What We Look for in Healthtech Startups — Q&A With Inflect Venture Associate Helen Abad

Inflect Health
4 min readApr 19, 2023
Helen at the HLTH conference’s designated “puppy break” area

Helen Abad has been Inflect’s Venture Associate/Head of Early-Stage Partnership since 2020, working closely with startup founders in our portfolio while sourcing and finding new deals with Inflect.

Previously a business analyst with Vituity, working with doctors to benchmark metrics and find gaps where tech might enhance care, Helen’s first “aha” moment around healthtech came in grad school, when she worked in a doctor’s office, and experienced first-hand how digitizing paper charts was a huge lift in helping physicians.

In this Q&A, Helen shares some inside tips on healthtech startups, how she assesses them — and what Inflect seeks in portfolio partners.

What do you look for in new startups?

I meet with up to 20–30 startups a month, occasionally in person but often on Zoom.

I look for a passionate founder. I need to believe in the founder. Maybe things can go sideways with your initial plan and you have to pivot, but if you believe in what you’re working on, that’s what is ultimately compelling. We’ve invested in companies that are pre-revenue, so it’s more important that you have realistic goals.

Often founders are tech people who don’t understand the complex nuances of health care and the regulatory issues involved, so it’s definitely a learning curve for them. But we pride ourselves on being a strategic partner. We have insight towards the regulatory piece and do what we can to get you in front of health networks for potential sales intros, which doesn’t move as quickly as you might think.

What makes a pitch most compelling to you?

Three features come to mind:

  • Realistic revenue projections. You don’t have to say you’re going to capture every patient on earth.
  • A good team. It helps knowing that a founder has a trusted team in place that they can delegate tasks to.
  • A focused solution. A clear idea of the problem the startups actually aims to solve, and how. Sometimes we meet with companies that don’t even have the product created yet; we sometimes invest in companies that are in the concept phase. It’s more important to us how they’re able to execute on their solution.

I’m also impressed when meeting startups that don’t want to engage in continuous fundraising cycles — it shows that they’re being efficient with the capital at hand.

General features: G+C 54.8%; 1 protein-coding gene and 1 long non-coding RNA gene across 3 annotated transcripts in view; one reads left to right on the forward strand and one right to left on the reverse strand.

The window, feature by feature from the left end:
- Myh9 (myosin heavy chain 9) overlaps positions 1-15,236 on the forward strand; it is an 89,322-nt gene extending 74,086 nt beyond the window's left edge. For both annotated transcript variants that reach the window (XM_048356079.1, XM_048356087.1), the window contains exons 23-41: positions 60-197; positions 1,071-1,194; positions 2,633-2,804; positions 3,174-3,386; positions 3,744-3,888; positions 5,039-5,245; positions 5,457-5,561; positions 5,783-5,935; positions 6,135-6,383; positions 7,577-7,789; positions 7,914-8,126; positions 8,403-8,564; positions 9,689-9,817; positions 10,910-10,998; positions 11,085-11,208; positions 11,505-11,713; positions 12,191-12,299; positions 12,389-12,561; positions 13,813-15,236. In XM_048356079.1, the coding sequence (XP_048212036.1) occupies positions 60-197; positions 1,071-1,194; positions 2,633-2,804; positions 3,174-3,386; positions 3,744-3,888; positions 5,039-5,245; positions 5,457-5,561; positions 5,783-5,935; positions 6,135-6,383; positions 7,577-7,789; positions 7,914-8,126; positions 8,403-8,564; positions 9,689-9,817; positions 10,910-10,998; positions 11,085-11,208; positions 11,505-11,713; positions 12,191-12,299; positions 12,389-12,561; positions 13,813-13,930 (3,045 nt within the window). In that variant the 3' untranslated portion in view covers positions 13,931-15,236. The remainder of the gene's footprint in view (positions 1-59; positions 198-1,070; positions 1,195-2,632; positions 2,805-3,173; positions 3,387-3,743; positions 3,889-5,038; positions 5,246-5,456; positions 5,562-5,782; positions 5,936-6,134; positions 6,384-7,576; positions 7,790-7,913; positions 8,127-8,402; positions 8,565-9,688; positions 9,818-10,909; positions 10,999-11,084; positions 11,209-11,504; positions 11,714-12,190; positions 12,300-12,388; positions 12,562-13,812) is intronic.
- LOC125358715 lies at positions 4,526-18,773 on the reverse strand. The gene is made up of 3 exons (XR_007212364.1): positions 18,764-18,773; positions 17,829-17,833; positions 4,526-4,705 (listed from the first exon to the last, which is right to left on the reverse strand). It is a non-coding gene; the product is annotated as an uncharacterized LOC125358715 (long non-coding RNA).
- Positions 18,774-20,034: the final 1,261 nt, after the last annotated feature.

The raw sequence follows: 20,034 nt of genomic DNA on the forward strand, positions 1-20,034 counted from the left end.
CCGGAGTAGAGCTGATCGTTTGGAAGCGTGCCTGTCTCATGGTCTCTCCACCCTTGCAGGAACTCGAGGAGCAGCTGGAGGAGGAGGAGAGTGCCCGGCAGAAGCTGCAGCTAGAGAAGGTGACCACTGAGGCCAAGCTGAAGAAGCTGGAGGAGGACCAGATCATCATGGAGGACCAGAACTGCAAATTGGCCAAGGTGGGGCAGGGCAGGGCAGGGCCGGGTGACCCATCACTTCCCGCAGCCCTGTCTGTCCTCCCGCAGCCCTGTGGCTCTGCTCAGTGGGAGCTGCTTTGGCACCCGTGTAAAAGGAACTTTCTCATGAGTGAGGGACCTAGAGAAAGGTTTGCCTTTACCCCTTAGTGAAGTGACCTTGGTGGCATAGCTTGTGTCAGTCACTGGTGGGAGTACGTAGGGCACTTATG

What are some common mistakes healthtech startups make during a pitch?

Not being good at absorbing our feedback is a red flag. Inflect has access to a large physician network, so we know what healthtech solutions they are most likely to use — and which startup ideas probably won’t scale.

I‘m often pitched healthtech solutions which don’t really address a specific existing need.

For instance, someone recently pitched us a “Tiktok for healthcare”. That might seem like a good idea, but there would be so many practical barriers to making that feasible — the HIPAA regulations alone would probably make an app like this very difficult to scale.

The hardest thing is telling a startup that we just don’t see “a there there”.

How does healthtech startups vary from general tech startups?

With healthtech, the crux of it all is benefit to the patient. Healthtech is always around improving the patient experience, and moving healthcare forward. There has to be an actual underlying problem for health tech to exist.

What I love about venture is it’s one of the few jobs where we’re continually learning everyday, talking with founders, and diving into the research. For example: a recent company in our later stage of diligence has been around digital solutions for cardiovascular issues; we don’t have a cardiology practice line, so we took a closer look at that market to select the best solution for the problem.

What are some future trends you’re interested in?

Mate Fertility is a recent portfolio addition I’m very passionate about: We wanted to add a startup that addressed women’s health, and knew that there’s an unmet need in the fertility space. Mate Fertility reduces the bottleneck of getting access to fertility solutions, especially for people outside big cities.

Hyper-personalization for health is a huge trend in general. I really like that companies are doing this along many verticals. For instance, with dermatology, we’re seeing startups create highly targeted solutions for eczema or acne, tailoring them more to what the patient wants. I think that’s the future.

Connect with Helen on her LinkedIn.

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